Cupcakes Cupcakes Cupcakes

Written By Jen

I have noticed via my pinterest account that people are crazy about cupcakes!   I have a board on pinterest called Cupcakes! Cupcakes! Cupcakes!  Cupcakes are the most popular thing I pin because I have a lot of people whom I don’t know who also, like me, like to pin cupcakes!    All that to say, I have found some cool cupcakes on pinterest that I wanted to share with you.  They are the craze!  What is your favorite cupcake?

Don’t forget to check out our summer give away on the previous post.  Like us on FB, subscribe via email for an entry!


This is how I am going to start storing my cupcake liners!  It’s so pretty!

From Such Pretty Things


Chocolate Covered Strawberry Cupcakes from My Baking Addiction.


Getting ready for the 4th of July!! Red, White and Blue Cupcakes from Betty Crocker.


Crumbs Vanilla Cupcake from The Family Kitchen. Crumbs cupcakes are my favorite cupcakes to eat! Thankfully there is not a bakery nearby or I would be needing to up my jean size.


Earth Day Cupcakes by Bird On a Cake. Are you kidding me? These are adorable!


A Random Act of Grace and a Cherry Pie Recipe

A Random Act of Grace
by Sandi Patty

My dad, Ron Patty, was the youngest of nine kids. When he was a boy, he and his buddies would play football in the street of their small-town neighborhood. Invariably, someone would miss a catch or kick the ball too far, and then their one and only football would land in Old Lady Russell’s yard.

This was not a good thing. Old Lady Russell had a “thing” about her yard, and she obviously didn’t like kids either because if she caught one of the boys sneaking into her yard to get the ball back, she’d come out and rant and rave at them. The boys would move down the street to play for awhile, but eventually they’d end up back in front of her house, and inevitably the ball would land in her yard again.

The boys would draw straws or flip a coin or in some other way decide who the unlucky fellow was who would have to sneak into her yard to get the ball, but Old Lady Russell apparently had nothing better to do than stand by her window and watch for the trespasser to arrive. She’d fly out the door, ranting and raving as the poor kid grabbed the football and hightailed it down the street.

One day she decided she’d teach those ornery boys a lesson. When the ball landed on her lawn, she was ready for it. She trotted out the door, snatched the ball up off the grass, and disappeared with it into her house.

No more football.

None of the boys was brave enough to go knock on Old Lady Russell’s door to ask for their football back. They knew what the answer would be. The youngsters headed home, dejected and miserable.

My grandmother, Grace Patty, noticed that Dad had come home in the middle of the afternoon. She watched as he collapsed into a heap in the chair and miserably slapped his ball cap against his knee.

“What happened, Tyke?” she asked her young son, calling him by his family nickname.

He told his mom what had happened. She listened attentively, nodding and empathizing. “That’s too bad, son,” she said. “I know how you all enjoy playing with that football.”

“Yeah, well that’s over and done with now,” Dad said morosely.

Grandma returned to the kitchen, and Dad slumped around the house. Pretty soon, though, he smelled something. His mom was baking a cherry pie. Well, that cheered him up some. He loved his mom’s cherry pie. But just as his appetite was at its peak and he spotted the pie cooling on the kitchen table, Grandma Grace (oh, how perfect her name was!) threw him for a loop. She sat the pie on a tea towel inside a cardboard box and handed it to Dad.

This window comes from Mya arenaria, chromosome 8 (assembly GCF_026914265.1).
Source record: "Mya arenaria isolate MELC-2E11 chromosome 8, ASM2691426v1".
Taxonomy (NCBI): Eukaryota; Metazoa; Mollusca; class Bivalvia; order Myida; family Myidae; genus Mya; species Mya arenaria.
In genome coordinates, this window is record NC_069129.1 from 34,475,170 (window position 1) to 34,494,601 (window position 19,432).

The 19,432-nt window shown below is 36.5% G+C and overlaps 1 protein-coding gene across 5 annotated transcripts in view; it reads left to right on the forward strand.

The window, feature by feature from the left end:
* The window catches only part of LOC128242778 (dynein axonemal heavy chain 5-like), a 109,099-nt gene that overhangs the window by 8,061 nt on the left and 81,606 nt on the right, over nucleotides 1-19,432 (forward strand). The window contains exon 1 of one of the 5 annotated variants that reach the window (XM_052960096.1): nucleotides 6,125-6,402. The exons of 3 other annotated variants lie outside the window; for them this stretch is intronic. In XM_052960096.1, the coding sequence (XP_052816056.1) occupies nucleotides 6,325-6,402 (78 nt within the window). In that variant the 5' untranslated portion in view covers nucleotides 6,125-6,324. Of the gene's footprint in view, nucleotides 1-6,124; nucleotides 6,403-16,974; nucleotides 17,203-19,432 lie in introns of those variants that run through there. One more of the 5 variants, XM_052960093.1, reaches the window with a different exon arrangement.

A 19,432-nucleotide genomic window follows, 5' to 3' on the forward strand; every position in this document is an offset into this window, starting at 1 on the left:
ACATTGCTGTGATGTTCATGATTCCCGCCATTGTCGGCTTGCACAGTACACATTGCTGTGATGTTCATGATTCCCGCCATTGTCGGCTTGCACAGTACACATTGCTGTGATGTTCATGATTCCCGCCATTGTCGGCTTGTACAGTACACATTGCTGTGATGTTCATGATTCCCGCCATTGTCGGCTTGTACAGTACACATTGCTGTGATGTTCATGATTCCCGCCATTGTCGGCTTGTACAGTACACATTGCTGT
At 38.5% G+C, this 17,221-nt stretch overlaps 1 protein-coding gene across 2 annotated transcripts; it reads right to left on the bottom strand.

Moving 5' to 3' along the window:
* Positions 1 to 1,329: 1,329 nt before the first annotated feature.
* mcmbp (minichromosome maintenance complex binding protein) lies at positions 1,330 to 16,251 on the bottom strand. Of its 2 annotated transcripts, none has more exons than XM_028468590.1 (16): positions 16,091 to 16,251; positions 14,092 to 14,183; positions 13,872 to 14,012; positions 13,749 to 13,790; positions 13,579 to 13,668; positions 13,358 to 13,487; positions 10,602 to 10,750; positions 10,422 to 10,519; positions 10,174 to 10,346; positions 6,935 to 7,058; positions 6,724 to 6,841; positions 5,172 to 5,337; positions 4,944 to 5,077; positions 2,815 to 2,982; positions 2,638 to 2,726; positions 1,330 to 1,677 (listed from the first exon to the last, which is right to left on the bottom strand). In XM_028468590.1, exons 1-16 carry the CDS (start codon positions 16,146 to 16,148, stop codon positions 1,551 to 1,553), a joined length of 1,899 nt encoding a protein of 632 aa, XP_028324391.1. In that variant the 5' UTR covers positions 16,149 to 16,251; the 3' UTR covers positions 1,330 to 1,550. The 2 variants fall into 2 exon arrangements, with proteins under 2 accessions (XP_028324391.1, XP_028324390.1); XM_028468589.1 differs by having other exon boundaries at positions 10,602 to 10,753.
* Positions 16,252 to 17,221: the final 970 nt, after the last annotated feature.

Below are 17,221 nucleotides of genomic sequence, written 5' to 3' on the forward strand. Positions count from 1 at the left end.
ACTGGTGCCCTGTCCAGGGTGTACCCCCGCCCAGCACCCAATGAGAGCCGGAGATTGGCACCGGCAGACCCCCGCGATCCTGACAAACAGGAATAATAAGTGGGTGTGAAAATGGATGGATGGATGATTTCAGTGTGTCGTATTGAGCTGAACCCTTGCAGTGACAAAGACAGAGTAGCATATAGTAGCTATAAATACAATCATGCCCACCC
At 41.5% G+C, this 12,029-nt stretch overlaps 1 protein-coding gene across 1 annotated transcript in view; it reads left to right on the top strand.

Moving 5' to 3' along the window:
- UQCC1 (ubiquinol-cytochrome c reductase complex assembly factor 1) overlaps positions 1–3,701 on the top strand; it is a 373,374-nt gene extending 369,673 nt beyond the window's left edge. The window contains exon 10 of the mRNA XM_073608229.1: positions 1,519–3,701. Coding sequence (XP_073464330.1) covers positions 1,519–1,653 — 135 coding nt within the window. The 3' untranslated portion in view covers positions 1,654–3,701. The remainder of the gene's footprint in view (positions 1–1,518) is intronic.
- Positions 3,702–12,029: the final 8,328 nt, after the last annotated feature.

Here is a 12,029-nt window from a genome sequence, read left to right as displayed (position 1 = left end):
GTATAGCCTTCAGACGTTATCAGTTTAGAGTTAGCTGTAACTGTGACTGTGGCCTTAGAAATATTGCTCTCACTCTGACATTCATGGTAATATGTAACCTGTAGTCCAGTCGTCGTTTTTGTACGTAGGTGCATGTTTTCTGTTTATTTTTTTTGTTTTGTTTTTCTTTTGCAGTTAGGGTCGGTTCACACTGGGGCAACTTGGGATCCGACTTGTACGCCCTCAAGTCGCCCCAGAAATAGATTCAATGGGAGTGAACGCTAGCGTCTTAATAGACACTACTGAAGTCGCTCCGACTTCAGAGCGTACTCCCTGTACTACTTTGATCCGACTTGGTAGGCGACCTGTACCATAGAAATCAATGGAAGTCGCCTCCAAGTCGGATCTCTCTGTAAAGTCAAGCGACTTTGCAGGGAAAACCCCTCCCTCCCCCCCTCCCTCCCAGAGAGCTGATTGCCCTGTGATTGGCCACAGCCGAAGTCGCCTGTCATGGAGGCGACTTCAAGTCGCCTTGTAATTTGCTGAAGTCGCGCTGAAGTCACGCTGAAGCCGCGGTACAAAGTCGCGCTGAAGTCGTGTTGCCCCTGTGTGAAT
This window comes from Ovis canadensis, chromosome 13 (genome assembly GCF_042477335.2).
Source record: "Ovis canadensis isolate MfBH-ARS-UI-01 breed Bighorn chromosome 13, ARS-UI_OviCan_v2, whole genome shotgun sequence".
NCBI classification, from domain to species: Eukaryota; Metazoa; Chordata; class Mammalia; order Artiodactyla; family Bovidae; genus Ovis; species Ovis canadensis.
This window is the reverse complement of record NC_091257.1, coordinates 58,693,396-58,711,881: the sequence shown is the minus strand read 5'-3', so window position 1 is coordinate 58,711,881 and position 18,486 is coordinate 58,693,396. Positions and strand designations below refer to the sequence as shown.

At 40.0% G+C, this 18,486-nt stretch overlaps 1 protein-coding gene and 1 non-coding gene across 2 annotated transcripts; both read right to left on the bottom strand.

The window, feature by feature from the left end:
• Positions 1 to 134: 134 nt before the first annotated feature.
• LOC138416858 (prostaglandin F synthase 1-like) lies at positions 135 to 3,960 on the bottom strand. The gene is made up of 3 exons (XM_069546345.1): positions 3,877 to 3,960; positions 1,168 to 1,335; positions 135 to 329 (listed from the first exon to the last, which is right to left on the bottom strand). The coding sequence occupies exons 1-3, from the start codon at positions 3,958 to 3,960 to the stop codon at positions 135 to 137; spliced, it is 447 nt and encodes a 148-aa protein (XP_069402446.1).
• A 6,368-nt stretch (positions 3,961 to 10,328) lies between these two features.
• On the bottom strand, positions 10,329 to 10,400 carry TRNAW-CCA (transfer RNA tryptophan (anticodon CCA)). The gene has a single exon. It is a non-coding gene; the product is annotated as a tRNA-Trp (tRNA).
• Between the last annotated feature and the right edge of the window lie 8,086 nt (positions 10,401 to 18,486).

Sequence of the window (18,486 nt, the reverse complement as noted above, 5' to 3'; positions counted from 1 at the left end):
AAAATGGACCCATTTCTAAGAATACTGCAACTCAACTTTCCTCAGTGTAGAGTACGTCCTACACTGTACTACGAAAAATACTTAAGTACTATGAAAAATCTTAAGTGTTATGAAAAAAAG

“Tyke, I thought I’d make a cherry pie for Old Lady Russell. Can you take it over to her house?”

“Mom! Are you crazy? There’s no way I’m taking her a pie,” Dad said. “She’s a mean old lady, and she doesn’t deserve a pie. Did you not hear me say she stole our football? And besides that, she’ll probably kill me if I come into her yard, let alone if I knock on her door.”

Grandma acted like she didn’t even hear him. “I was just thinking she’s probably lonely since she lives all by herself,” she said. “I know it’s hard to make yourself cook when there’s just one person. I’ll bet she would enjoy a cherry pie. So just tell her it’s from you and that you were thinking about her. Don’t ask for the football back. Just say you’re sorry and you didn’t mean to make her mad and would she like a pie.”

So with great fear and trepidation, Tyke carried the cherry pie down the street and through the gate into Old Lady Russell’s yard. He balanced the box on one knee as he nervously knocked on the door. Then, when she came to the door, he stuck out the box and said, “This is a cherry pie from me and my mom. We thought you might like it.”

Well, Old Lady Russell just melted. She invited Dad in. And although he still wasn’t sure she wasn’t luring him in to kill him (and, for heaven’s sakes, we wouldn’t send our kids into a stranger’s house today!), Dad went on in. They had a little visit, and she even offered to cut him a piece of the pie. Then she gave him the football back. And from that day forward, the kids never had a problem with Old Lady Russell. In fact, she would occasionally sit on her front porch and watch with great delight as the neighborhood boys played their football games.

What a lesson Dad learned that day. It’s one he never forgot. One that he taught to his children, including a daughter named Sandi (and one that I’ve taught my children too). It was a lesson that illustrated the power of a random act of kindness—a random act of grace.






  • 1 recipe pastry for a 9 inch double crust pie
  •  4 tablespoons quick-cooking tapioca
  •  1/8 teaspoon salt
  •  1 cup white sugar
  •  4 cups pitted cherries
  •  1/4 teaspoon almond extract
  •  1/2 teaspoon vanilla extract
  •  1 1/2 tablespoons butter


1.    Preheat oven to 400 degrees.   Place bottom crust in pie pan.  Set top crust aside, covered.

2.    In a large mixing bowl combine tapioca, salt, sugar, cherries and extracts.  Let stand 15 minutes. Turn out into bottom crust and dot with butter. Cover with top crust, flute edges and cut vents in top. Place pie on a foil lined cookie sheet — in case of drips!

3.    Bake for 50 minutes in the preheated oven, until golden brown.

Recipe : Brynn’s Incredible M&M Chocolate Chip Cookies

Written By Jen

My friend, Brynn, brought these to Kristina’s farewell bash and they were flying off the plate.  She was getting compliments left and right on how delicious they were.  One of the secret ingredients is a box of vanilla instant pudding.  If you are a cookie monster like I am you must try these!  Thanks for sharing your recipe with us Brynn!